Clay was blinded by something, perhaps something sinisterly and purposely put on Liston’s gloves or maybe an innocent and accidentally rubbed off amount of the solution being used to treat Sonny’s cut eye found its way onto his gloves. Whatever the case, the fact that Liston came out like a wild man as he saw a chance at finally getting to the super fast Clay simply does not jive with a man who is participating in a fight he has been ordered to lose. Fight number one was on the level, of that I am convinced.
A for fight number two, people have more trouble with the rematch than the first encounter. No less a respected figure than the legendary broadcaster Don Dumphy, who famously said, “if that’s a punch I’ll eat it!” upon viewing the rematch on tape for a documentary, claims wholeheartedly that the fight’s KO was bogus. And, admittedly, when one watches the tape of the knockout it doesn’t look like such a hard punch that Liston gets hit with. The punch does land though, Ali’s pectoral muscles clearly flex as he fires in the right hand to Liston’s head. And Sonny’s head can be seen to noticeably drop some. He was definitely hit, of that there is no doubt. But, was the punch hard enough to have done what it did to Sonny?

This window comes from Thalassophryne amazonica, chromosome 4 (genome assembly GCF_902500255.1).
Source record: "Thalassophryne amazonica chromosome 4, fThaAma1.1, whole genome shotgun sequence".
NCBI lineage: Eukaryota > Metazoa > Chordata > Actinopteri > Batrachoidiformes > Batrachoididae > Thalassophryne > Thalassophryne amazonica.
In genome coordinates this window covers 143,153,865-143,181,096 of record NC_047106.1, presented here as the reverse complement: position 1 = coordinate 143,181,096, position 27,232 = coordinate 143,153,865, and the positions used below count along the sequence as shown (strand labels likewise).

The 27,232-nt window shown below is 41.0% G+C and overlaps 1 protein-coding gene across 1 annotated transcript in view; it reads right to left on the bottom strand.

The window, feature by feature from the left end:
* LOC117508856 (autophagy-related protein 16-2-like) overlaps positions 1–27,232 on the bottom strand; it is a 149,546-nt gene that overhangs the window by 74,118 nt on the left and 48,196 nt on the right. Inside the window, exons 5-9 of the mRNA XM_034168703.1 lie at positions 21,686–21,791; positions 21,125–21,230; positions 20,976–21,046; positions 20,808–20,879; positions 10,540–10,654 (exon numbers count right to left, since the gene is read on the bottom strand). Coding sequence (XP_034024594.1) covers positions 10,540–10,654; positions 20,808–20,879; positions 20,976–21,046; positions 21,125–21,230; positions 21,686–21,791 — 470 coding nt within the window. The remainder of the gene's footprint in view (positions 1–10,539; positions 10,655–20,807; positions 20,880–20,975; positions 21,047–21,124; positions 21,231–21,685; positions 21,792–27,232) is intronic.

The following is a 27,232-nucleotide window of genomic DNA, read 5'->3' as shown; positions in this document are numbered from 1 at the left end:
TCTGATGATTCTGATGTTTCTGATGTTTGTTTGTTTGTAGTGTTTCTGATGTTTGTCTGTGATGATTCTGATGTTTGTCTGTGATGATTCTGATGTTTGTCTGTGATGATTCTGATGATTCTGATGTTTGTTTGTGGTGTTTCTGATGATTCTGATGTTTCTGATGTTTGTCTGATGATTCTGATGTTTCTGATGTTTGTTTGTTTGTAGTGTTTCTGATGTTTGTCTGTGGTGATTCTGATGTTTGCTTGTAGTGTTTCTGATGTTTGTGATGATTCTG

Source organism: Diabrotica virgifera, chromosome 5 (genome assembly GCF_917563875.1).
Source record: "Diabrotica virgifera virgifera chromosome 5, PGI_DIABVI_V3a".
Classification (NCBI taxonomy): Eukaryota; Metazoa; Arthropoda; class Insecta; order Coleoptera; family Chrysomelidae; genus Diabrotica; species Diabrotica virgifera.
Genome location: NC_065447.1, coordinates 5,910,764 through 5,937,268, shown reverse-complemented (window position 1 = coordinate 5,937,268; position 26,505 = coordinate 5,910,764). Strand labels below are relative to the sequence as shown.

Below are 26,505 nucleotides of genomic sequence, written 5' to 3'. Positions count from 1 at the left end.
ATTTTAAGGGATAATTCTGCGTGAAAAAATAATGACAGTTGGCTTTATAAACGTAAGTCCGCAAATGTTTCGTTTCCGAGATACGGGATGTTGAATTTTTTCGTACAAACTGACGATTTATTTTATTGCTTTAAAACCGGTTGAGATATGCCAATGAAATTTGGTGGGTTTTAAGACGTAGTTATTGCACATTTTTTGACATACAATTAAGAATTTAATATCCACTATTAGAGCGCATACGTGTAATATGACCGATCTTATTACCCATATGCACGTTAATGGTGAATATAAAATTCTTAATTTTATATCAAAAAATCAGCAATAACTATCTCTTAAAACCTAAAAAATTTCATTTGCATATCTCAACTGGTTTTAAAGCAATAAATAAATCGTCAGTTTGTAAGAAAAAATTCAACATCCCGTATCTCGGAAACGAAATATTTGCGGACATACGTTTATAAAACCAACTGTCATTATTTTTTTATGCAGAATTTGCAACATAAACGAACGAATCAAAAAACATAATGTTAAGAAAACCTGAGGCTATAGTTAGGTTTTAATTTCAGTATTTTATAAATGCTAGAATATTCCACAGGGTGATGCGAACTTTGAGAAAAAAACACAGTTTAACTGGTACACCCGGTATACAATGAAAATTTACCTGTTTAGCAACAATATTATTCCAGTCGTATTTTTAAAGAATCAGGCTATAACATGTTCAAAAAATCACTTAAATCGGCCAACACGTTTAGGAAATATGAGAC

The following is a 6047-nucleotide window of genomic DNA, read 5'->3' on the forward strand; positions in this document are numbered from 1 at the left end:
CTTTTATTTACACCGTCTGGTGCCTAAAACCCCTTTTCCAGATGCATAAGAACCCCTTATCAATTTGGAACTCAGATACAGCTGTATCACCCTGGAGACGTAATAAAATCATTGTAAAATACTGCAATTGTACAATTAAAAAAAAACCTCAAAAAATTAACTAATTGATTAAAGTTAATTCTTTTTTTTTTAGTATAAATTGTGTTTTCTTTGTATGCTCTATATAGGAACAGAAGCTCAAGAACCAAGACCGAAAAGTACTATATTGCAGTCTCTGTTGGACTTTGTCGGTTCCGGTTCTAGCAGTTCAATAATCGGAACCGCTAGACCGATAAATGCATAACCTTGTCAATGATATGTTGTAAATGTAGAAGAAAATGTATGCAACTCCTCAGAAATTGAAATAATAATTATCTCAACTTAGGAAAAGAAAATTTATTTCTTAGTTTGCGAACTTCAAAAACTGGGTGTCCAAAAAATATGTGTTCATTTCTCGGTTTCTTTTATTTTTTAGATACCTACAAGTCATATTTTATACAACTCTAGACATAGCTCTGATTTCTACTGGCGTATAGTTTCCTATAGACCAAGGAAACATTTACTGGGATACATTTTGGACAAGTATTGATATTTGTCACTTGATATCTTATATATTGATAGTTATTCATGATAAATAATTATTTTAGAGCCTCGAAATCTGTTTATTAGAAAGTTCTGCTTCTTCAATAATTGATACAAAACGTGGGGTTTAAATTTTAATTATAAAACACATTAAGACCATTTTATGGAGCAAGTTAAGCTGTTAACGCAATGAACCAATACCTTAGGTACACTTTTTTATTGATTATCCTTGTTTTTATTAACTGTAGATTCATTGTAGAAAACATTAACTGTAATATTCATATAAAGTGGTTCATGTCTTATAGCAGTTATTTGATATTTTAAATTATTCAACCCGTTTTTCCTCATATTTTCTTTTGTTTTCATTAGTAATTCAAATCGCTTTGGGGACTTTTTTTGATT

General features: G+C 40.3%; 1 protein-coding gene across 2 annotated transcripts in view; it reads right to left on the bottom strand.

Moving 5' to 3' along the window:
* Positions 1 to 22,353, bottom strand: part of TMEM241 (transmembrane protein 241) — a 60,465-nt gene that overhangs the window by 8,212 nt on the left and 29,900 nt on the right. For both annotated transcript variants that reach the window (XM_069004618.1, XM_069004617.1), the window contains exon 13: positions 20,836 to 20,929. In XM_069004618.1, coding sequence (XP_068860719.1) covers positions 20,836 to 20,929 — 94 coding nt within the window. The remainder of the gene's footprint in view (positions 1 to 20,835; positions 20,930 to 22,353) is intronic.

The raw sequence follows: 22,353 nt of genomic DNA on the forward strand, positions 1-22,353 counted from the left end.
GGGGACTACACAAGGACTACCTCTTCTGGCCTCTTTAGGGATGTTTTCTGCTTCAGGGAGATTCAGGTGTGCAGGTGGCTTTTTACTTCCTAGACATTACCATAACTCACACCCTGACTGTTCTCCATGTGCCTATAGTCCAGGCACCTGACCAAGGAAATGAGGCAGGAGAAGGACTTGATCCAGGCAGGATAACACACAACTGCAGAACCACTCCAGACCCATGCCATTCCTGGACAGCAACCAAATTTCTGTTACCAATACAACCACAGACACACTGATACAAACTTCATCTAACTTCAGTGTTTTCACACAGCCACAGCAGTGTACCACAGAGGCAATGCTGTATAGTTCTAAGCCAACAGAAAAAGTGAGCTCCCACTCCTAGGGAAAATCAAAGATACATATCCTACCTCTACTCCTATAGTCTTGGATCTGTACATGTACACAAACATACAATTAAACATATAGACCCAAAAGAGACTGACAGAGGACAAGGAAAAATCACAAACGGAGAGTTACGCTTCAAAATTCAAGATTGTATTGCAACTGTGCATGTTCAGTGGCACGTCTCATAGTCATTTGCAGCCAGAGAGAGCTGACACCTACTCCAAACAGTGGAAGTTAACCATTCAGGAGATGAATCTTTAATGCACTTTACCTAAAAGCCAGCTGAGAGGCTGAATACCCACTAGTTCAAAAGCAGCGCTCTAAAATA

Angelo Dundee, Ali’s long time corner-man believes the punch hit Sonny on the temple. I think he is correct. Any boxer will tell you how messed up your equilibrium can become if you are hit with a shot to the temple. Instant dizziness and weakened legs are the order of the day. This is exactly what Liston experienced at the very moment Ali caught him coming in. The fact that Sonny was charging forward assisted the force of the punch. As a result there is the combined body weight of the two men crashing into Liston’s head. And on the weakest point there is - on the temple!
You can actually see Sonny’s foot being lifted off the canvas, such is the effect of the blow. And then he falls to the canvas. What he does next is undeniably a huge factor in people’s disbelief in the sincerity of the KO. Liston rolls around the ring in a very unconvincing fashion and it does indeed look as though he is play acting. He does make it to his feet though, only for referee Joe Walcott to stop the fight.
So yes, Liston’s reaction to the punch does look strange - until one remembers that it was a temple shot he was hit with. Remenber Mike Tyson’s brutal KO of Trevor Berbick in 1986? That too was a shot to the temple and as soon as the punch landed Berbick’s legs turned to jelly, his balance was completely gone and he fell three times form the one punch. That is what a punch to that part of the head can do. Sonny Liston was hit in the same place ( albeit on the other side of the head, with a right hand as opposed to a left) by Ali and collapsed also. The fact that his movements were neither as convincing as Berbick’s or that we didn’t have the luxury of having the punch captured by a perfectly positioned camera should not influence a person’s thinking. Fight number two was on the level, of that too I am convinced.
I am sure of my beliefs, but as Angelo Dundee once said, controversy is dynamite as it makes people want to see some more. Clearly, the controversy the two Ali vs. Liston fights produced is the very kind he was talking about. As such, people will forever want to see more. More than there actually is, that is!